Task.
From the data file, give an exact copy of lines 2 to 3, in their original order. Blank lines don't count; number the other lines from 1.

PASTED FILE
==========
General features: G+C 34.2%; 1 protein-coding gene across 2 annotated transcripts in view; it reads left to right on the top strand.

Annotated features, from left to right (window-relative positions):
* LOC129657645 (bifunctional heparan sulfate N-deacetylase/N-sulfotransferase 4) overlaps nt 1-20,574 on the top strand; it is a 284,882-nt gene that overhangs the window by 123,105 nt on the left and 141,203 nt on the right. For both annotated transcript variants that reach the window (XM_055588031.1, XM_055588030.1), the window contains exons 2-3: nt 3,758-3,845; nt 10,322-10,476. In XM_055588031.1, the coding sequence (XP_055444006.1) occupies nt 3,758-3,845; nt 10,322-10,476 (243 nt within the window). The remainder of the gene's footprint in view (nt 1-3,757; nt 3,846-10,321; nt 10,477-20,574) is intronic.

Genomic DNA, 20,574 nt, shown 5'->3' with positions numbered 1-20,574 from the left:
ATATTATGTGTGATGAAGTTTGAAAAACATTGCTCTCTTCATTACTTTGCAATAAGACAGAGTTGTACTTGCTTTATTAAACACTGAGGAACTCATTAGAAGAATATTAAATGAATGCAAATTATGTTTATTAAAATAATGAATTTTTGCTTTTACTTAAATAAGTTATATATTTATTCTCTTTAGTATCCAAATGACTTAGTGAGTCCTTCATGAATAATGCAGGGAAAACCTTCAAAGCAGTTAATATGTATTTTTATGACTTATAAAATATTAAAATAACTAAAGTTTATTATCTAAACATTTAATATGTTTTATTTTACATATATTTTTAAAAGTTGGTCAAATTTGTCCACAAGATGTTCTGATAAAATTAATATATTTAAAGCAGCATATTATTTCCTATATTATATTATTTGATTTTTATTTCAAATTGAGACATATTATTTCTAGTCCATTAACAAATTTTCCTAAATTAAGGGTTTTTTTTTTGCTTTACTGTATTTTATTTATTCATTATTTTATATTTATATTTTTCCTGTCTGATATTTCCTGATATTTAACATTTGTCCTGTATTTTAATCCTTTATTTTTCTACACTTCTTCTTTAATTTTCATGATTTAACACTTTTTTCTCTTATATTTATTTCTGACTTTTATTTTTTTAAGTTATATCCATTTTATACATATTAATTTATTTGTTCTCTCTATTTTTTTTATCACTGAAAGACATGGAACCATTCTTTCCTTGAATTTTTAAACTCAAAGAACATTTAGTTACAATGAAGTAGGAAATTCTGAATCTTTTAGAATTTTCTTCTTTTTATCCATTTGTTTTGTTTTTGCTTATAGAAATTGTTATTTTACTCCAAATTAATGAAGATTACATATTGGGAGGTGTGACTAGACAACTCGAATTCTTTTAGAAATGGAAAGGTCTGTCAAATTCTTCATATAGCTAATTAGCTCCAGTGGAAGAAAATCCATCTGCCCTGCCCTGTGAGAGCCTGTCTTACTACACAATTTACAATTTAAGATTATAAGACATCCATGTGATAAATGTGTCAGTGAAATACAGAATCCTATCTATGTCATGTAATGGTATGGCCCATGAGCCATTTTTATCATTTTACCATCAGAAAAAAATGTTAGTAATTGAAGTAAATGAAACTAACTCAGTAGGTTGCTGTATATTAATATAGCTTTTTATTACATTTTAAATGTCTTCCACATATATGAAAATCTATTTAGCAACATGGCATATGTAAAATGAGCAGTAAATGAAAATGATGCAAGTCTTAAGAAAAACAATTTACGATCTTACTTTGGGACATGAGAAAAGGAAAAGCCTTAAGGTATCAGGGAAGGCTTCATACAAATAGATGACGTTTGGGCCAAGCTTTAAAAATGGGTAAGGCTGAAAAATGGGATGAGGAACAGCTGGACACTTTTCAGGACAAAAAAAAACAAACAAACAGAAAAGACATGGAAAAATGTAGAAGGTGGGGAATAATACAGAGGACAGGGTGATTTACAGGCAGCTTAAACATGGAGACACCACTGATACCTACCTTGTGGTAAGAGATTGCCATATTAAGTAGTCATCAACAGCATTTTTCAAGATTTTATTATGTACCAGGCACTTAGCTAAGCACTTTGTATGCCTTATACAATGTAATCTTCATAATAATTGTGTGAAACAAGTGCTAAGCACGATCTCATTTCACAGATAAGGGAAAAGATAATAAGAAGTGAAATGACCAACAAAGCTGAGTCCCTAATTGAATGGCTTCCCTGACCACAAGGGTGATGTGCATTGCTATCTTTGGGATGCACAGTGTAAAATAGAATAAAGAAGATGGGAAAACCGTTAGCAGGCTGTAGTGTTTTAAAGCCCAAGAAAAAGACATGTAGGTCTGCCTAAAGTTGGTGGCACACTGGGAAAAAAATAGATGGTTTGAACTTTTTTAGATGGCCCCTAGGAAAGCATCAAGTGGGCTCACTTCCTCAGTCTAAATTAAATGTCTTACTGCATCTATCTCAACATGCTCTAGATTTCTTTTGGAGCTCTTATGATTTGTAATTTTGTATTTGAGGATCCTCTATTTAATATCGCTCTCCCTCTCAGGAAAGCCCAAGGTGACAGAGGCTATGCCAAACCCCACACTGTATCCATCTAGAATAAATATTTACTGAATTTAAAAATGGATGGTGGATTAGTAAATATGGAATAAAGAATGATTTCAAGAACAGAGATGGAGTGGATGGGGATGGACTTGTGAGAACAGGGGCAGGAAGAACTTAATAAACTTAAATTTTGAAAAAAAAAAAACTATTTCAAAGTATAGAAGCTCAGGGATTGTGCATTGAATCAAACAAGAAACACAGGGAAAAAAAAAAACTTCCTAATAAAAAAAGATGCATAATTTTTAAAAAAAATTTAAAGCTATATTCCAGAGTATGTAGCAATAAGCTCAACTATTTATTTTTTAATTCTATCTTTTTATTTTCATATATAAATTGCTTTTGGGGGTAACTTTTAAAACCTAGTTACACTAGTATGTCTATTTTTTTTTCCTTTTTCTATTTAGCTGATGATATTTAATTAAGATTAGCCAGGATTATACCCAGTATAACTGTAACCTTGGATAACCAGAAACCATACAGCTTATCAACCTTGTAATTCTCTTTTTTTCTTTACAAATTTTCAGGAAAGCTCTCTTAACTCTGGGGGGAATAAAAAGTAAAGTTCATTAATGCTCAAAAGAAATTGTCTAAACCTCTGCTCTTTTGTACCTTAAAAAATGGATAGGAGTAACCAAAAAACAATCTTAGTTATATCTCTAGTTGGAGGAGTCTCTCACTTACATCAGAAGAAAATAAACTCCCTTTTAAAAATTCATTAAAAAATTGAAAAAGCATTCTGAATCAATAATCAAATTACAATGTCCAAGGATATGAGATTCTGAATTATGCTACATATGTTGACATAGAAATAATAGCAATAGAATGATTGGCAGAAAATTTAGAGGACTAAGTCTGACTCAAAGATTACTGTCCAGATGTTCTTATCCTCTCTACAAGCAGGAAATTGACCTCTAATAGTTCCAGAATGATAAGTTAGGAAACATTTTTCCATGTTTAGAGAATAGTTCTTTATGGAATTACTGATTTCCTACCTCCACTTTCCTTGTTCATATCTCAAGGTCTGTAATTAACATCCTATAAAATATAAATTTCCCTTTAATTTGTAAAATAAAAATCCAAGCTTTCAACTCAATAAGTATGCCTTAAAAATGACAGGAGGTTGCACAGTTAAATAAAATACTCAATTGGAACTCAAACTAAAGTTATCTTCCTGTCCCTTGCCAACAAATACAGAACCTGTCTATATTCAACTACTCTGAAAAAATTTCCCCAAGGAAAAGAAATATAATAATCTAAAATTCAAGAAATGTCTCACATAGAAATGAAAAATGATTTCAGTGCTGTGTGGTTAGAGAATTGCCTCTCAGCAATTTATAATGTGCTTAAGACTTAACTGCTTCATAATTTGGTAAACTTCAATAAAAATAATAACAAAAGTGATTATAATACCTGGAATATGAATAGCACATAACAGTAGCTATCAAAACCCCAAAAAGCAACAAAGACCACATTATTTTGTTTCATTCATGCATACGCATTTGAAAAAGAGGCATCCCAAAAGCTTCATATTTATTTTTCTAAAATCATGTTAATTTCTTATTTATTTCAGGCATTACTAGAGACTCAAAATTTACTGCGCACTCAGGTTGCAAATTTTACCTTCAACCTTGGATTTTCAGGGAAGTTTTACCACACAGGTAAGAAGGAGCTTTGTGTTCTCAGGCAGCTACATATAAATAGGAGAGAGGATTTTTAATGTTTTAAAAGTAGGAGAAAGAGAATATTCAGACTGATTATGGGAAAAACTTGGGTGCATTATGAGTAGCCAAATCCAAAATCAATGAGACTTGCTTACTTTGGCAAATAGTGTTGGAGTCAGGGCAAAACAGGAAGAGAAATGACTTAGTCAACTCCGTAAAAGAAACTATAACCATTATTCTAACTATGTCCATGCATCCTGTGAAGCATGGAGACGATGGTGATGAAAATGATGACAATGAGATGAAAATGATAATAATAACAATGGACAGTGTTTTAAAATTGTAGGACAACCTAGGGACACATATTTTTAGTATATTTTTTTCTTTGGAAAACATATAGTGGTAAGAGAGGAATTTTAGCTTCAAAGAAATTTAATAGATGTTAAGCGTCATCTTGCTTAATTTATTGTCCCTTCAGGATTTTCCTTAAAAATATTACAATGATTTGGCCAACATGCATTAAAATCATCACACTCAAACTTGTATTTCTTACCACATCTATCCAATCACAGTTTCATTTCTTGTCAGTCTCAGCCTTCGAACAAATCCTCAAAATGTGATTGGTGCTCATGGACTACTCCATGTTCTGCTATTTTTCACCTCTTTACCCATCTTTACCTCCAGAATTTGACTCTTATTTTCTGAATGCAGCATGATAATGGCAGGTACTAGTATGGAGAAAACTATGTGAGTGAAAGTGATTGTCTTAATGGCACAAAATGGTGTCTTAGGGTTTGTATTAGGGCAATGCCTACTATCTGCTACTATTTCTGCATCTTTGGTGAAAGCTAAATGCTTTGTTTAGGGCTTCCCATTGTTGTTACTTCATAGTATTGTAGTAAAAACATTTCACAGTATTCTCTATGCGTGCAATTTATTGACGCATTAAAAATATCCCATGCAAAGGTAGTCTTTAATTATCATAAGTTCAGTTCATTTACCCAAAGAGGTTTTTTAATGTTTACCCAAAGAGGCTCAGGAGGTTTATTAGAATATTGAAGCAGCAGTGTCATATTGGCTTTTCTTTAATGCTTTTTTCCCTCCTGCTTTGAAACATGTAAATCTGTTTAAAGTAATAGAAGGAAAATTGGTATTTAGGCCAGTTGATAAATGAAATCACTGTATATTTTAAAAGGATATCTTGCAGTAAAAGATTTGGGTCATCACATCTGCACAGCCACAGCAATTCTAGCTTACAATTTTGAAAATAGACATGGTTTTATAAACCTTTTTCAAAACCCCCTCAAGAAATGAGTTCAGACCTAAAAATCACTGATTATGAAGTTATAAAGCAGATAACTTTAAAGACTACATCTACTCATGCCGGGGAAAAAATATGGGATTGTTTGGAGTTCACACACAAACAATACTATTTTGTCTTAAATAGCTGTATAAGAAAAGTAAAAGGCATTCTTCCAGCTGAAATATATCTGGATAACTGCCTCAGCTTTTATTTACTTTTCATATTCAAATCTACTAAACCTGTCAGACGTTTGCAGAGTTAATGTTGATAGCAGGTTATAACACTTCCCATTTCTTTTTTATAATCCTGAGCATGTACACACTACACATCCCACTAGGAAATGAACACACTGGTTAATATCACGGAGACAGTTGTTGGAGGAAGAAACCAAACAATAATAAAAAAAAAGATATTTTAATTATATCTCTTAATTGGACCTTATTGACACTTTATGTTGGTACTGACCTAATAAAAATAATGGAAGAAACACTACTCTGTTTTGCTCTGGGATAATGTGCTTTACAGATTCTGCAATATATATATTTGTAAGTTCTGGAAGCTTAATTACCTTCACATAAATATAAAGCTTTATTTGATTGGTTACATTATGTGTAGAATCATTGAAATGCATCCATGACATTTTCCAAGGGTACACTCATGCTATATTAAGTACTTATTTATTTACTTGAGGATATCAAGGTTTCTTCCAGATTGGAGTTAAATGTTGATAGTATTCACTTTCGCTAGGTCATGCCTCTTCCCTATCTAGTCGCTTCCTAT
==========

Annotated features, from left to right (window-relative positions):
* LOC129657645 (bifunctional heparan sulfate N-deacetylase/N-sulfotransferase 4) overlaps nt 1-20,574 on the top strand; it is a 284,882-nt gene that overhangs the window by 123,105 nt on the left and 141,203 nt on the right. For both annotated transcript variants that reach the window (XM_055588031.1, XM_055588030.1), the window contains exons 2-3: nt 3,758-3,845; nt 10,322-10,476. In XM_055588031.1, the coding sequence (XP_055444006.1) occupies nt 3,758-3,845; nt 10,322-10,476 (243 nt within the window). The remainder of the gene's footprint in view (nt 1-3,757; nt 3,846-10,321; nt 10,477-20,574) is intronic.